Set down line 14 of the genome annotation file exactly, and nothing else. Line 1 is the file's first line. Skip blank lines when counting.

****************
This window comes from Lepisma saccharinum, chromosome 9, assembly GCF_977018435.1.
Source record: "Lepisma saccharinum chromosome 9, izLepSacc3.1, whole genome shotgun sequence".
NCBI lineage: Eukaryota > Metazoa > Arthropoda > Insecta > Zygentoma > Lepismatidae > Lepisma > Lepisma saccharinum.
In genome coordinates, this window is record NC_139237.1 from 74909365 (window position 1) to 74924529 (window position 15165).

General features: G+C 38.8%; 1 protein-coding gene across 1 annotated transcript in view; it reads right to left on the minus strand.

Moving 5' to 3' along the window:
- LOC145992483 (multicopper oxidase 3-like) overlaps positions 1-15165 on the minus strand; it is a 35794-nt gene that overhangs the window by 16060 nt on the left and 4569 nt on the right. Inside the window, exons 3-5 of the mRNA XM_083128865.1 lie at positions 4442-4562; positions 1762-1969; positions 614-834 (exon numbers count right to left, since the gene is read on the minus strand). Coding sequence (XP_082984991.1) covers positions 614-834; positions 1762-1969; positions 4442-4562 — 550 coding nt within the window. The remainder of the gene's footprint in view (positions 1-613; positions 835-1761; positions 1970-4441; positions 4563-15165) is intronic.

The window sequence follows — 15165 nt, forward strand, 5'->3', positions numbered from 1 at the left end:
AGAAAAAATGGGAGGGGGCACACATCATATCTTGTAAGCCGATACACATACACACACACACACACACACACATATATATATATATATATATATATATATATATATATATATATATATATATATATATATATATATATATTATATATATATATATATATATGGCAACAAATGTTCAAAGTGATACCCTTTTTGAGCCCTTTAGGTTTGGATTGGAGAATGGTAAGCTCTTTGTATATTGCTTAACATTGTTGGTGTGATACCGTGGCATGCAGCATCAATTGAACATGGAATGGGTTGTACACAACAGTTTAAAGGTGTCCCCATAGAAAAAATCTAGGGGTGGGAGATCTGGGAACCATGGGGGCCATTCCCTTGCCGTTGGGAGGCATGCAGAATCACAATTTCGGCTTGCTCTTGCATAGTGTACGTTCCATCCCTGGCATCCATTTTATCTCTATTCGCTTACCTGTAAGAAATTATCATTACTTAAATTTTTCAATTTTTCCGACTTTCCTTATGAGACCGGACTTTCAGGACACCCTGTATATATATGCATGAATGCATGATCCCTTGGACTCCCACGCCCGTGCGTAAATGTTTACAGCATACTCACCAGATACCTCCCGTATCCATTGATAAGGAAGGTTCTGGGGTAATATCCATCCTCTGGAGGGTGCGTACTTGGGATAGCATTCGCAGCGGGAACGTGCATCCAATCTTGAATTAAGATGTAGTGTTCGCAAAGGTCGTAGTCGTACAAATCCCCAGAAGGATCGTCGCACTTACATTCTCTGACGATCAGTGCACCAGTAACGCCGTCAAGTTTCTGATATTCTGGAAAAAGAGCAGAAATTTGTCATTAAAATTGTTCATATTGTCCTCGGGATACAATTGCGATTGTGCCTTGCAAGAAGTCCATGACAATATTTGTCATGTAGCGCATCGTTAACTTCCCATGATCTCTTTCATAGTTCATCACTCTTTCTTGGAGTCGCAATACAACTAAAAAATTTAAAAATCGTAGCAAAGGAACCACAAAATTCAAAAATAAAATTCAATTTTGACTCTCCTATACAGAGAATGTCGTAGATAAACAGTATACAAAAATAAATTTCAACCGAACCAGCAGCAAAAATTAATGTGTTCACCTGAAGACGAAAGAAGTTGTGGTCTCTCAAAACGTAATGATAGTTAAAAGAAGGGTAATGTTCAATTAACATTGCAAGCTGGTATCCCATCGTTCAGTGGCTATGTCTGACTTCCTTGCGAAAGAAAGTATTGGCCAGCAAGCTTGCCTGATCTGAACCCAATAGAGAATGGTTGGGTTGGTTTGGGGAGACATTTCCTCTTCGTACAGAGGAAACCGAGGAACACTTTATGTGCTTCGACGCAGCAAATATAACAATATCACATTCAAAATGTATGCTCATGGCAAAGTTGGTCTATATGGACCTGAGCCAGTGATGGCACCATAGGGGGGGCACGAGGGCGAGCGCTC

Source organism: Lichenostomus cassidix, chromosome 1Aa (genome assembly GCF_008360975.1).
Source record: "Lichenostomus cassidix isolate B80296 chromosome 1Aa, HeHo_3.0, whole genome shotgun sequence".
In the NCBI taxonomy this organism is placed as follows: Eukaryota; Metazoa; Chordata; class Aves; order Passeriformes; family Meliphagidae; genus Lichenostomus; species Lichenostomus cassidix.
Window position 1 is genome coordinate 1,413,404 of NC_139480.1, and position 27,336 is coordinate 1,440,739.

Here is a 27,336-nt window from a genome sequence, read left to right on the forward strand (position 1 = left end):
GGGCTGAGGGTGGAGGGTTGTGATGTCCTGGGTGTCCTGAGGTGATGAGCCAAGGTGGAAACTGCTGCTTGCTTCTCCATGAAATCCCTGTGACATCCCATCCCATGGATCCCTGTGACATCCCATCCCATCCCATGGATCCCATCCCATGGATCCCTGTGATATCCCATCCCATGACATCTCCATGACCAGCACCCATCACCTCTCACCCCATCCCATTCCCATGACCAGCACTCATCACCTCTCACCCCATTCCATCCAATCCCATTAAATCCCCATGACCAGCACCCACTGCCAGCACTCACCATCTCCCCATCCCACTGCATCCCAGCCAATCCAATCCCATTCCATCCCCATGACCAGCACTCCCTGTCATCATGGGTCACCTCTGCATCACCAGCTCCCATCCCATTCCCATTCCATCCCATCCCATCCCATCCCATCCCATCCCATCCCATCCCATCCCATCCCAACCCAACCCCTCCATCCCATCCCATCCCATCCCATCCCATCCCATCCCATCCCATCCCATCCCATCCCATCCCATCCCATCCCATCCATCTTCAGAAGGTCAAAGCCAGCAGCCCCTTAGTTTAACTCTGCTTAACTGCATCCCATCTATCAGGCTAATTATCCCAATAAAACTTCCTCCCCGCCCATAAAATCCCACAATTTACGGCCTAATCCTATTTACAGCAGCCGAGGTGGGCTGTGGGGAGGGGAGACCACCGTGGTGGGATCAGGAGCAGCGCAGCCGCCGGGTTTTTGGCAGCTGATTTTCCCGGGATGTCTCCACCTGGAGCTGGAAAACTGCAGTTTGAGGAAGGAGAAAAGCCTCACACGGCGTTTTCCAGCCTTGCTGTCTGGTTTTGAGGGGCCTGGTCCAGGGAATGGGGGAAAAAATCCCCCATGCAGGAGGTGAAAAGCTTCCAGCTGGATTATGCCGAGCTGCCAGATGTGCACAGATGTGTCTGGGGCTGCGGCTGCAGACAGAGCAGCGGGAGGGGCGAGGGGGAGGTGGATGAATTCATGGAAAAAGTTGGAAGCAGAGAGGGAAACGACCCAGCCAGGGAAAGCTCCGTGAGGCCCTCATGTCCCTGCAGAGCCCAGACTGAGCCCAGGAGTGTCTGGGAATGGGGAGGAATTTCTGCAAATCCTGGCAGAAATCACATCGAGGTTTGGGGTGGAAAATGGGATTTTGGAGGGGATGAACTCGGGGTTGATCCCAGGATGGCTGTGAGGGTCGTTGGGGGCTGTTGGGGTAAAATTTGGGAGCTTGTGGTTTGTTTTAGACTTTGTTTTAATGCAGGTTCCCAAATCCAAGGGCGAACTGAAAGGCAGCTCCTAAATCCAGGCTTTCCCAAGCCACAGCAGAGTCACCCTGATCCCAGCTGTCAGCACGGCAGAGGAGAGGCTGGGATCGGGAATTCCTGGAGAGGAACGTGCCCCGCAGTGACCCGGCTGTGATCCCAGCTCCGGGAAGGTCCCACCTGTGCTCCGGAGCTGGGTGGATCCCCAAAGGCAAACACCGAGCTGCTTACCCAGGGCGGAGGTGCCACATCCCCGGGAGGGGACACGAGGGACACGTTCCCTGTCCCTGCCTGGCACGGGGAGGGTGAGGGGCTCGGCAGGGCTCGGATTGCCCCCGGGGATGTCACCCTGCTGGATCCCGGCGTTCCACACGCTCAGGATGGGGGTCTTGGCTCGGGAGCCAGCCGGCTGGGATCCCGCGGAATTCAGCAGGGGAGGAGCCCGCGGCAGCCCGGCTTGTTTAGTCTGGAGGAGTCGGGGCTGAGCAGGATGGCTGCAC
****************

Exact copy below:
Here is a 27,336-nt window from a genome sequence, read left to right on the forward strand (position 1 = left end):